Montessori Innovator Award: Mira Debs
The Montessori Innovator Award honors up-and-coming individuals for their original and inventive contributions to the practice and experience of Montessori education.
Mira Debs is the executive director of Yale University's Education Studies program and a lecturer in the sociology department. She helped start Elm City Montessori School in New Haven, CT, where she still serves on the board. Research for her book, Diverse Families, Desirable Schools: Public Montessori in the Era of School Choice, was supported by an AMS Research Mini-Grant. The book examines the ways in which public Montessori has been at the forefront of school desegregation efforts for the last 50 years alongside a discussion of persistent structural obstacles in making Montessori more widely accessible. Mira is the recipient of an AMS Dissertation Award (2016). She also cofounded Montessori for Social Justice.
Mira: “I thank the AMS Board for making racial equity and increasing Montessori access an organizational priority of AMS.”
Community Service Awards: MaryAnn Boyd, Pam Dunbar, Marge Ellison
AMS Community Service awards honor outstanding volunteers and recognize the impact they have made to AMS.
MaryAnn Boyd has been a vigorous Montessori supporter for almost 40 years, first as a teacher and later as an educational director and school-owner. Co-founder of The Boyd Schools in Northern Virginia, MaryAnn currently works to bring Montessori education to underserved areas of that state.
MaryAnn: “Every school is a family and it has its very own story. It takes a great deal of courage and determination, as well as grace under pressure and a good sense of humor, to advocate each day for high quality Montessori education for all children. I only hope that in some way, I have provided the same leadership, encouragement, and mentorship to those I have worked with over the years.”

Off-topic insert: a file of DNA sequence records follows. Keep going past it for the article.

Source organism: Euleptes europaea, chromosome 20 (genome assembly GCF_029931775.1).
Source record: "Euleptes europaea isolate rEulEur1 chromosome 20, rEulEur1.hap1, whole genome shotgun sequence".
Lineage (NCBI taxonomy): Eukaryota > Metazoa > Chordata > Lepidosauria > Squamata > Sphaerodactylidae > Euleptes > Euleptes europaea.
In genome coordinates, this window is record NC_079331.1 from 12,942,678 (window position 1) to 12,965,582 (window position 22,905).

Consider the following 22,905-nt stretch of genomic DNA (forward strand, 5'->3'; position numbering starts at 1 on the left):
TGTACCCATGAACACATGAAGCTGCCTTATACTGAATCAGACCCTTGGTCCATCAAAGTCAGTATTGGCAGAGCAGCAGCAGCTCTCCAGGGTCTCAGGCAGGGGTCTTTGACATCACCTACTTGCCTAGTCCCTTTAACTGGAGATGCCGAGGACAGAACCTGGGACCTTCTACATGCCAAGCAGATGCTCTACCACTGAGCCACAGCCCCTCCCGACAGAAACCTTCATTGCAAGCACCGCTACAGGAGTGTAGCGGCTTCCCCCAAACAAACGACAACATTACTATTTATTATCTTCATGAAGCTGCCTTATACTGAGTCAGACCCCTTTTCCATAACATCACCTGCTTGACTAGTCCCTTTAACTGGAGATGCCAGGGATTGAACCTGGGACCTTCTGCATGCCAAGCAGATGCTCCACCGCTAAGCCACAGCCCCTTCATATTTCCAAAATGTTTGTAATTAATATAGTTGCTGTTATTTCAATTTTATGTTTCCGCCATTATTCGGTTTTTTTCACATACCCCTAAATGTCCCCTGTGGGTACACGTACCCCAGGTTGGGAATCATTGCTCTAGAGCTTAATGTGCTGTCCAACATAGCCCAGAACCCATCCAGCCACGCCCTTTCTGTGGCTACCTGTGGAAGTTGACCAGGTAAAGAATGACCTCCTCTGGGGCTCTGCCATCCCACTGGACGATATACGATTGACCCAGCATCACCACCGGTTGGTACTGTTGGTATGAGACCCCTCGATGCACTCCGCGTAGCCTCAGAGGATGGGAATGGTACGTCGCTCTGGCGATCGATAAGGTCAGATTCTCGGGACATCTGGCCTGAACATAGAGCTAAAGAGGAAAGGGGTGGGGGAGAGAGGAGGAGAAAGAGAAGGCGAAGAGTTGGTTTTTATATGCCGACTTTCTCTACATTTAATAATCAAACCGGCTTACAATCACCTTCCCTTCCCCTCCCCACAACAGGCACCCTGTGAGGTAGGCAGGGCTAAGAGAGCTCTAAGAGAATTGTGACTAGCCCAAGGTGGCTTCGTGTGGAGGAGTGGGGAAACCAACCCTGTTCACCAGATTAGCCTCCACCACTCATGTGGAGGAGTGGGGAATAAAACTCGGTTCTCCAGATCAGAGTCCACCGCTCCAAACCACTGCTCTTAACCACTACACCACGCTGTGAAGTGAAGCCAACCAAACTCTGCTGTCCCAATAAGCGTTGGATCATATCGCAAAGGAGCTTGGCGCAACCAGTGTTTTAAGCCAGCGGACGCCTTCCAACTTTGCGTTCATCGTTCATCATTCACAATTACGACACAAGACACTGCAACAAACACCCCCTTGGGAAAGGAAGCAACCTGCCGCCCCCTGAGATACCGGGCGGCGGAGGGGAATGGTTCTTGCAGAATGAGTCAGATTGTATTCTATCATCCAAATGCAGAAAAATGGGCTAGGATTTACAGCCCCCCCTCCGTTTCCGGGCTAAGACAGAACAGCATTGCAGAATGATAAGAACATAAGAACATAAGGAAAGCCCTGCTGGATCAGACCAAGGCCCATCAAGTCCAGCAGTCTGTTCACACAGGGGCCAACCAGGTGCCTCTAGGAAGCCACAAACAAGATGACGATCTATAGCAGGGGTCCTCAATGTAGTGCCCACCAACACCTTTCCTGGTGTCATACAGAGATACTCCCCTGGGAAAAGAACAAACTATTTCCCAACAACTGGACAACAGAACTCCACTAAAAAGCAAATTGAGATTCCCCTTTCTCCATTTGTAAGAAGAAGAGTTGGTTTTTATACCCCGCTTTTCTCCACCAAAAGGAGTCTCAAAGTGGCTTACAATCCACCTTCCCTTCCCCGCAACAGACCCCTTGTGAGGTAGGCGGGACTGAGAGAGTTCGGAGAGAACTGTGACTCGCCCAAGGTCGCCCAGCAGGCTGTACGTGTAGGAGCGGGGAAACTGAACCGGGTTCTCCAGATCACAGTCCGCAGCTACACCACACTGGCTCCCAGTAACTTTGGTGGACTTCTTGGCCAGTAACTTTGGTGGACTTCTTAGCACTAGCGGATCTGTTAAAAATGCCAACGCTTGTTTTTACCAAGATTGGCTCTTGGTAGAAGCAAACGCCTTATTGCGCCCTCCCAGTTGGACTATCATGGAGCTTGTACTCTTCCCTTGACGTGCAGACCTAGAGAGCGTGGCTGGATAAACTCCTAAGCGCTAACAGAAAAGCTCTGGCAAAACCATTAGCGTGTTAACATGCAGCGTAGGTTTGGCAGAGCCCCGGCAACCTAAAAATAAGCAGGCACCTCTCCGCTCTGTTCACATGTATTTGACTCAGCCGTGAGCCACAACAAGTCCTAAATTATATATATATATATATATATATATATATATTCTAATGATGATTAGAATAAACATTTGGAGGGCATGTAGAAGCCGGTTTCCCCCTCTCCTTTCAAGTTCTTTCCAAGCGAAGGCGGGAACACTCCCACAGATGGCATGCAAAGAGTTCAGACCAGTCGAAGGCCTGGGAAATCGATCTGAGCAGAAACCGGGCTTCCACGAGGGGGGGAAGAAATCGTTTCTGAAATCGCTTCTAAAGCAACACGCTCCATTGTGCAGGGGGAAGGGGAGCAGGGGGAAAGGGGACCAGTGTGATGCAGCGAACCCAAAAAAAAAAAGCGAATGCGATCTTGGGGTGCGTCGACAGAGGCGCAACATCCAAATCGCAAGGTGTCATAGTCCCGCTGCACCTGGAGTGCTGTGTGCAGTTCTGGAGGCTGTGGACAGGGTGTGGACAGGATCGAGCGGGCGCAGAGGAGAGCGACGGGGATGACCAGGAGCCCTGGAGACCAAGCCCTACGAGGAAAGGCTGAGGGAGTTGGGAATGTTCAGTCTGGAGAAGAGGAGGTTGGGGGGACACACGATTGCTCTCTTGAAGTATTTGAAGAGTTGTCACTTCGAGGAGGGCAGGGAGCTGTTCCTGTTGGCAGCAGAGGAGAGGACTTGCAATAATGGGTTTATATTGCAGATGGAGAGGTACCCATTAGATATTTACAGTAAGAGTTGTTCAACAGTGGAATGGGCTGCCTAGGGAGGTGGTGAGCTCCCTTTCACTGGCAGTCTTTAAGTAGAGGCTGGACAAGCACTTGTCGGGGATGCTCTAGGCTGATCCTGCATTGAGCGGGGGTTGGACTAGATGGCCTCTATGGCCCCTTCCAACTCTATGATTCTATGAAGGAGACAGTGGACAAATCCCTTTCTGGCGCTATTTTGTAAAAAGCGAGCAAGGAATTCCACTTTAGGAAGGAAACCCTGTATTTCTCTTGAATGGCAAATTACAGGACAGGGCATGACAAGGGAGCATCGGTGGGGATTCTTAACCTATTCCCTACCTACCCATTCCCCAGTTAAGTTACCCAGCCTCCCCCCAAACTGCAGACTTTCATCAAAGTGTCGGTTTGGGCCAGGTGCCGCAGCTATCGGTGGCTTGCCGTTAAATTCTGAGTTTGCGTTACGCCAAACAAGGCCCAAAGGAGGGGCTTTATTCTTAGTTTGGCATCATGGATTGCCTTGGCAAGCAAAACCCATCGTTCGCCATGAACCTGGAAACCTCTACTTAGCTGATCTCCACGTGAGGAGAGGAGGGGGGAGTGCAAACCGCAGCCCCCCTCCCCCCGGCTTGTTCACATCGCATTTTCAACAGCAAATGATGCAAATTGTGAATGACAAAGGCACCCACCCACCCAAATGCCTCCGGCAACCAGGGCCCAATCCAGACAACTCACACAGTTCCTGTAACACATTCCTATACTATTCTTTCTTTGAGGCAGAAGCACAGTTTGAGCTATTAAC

Pam Dunbar, head of school at The Montessori Academy of Arlington in Arlington, TX, served on the AMS School Accreditation Commission for 9 years and has led many AMS School Accreditation visiting teams.
Pam: “The vision of the school I now lead, simply stated, is to become a Montessori learning community of parents, professionals, and students, that has impact beyond the school community to the local community and the greater Montessori professional community. This vision has guided my work and, in many cases, is the driving force behind 18 years of service to AMS.”
Marge Ellison is head of Montessori Country Day School, which she founded in 1979 to provide working families in Houston, Texas, with a beautiful, nurturing, stimulating environment for their children.
Marge: “My brilliant mother always told me I was made of ‘star stuff,’ usually after I had fallen out of a tree, having climbed higher than my common sense told me to go. She encouraged my ‘lack-of-fear’ adventuring that I later mirrored with my students in the [Montessori] classroom...”